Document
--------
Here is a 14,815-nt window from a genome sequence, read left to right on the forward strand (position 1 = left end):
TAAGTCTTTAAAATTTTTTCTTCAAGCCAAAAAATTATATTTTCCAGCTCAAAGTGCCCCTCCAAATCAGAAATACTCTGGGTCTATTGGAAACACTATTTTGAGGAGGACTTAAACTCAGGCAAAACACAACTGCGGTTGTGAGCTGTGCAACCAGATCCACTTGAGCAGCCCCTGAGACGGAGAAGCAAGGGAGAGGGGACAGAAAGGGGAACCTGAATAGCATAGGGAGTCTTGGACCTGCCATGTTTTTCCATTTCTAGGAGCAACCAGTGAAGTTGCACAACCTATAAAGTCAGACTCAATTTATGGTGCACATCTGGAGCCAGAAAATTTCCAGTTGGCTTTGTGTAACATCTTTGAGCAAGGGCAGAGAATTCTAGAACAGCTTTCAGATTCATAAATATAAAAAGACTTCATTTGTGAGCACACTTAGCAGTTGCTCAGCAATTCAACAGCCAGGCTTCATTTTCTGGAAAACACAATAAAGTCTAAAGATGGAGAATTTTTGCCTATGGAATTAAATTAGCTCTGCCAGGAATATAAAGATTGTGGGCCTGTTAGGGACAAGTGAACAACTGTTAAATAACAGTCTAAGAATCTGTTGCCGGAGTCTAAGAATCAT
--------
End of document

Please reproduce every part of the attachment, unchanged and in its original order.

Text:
Here is a 14,815-nt window from a genome sequence, read left to right on the forward strand (position 1 = left end):
TAAGTCTTTAAAATTTTTTCTTCAAGCCAAAAAATTATATTTTCCAGCTCAAAGTGCCCCTCCAAATCAGAAATACTCTGGGTCTATTGGAAACACTATTTTGAGGAGGACTTAAACTCAGGCAAAACACAACTGCGGTTGTGAGCTGTGCAACCAGATCCACTTGAGCAGCCCCTGAGACGGAGAAGCAAGGGAGAGGGGACAGAAAGGGGAACCTGAATAGCATAGGGAGTCTTGGACCTGCCATGTTTTTCCATTTCTAGGAGCAACCAGTGAAGTTGCACAACCTATAAAGTCAGACTCAATTTATGGTGCACATCTGGAGCCAGAAAATTTCCAGTTGGCTTTGTGTAACATCTTTGAGCAAGGGCAGAGAATTCTAGAACAGCTTTCAGATTCATAAATATAAAAAGACTTCATTTGTGAGCACACTTAGCAGTTGCTCAGCAATTCAACAGCCAGGCTTCATTTTCTGGAAAACACAATAAAGTCTAAAGATGGAGAATTTTTGCCTATGGAATTAAATTAGCTCTGCCAGGAATATAAAGATTGTGGGCCTGTTAGGGACAAGTGAACAACTGTTAAATAACAGTCTAAGAATCTGTTGCCGGAGTCTAAGAATCAT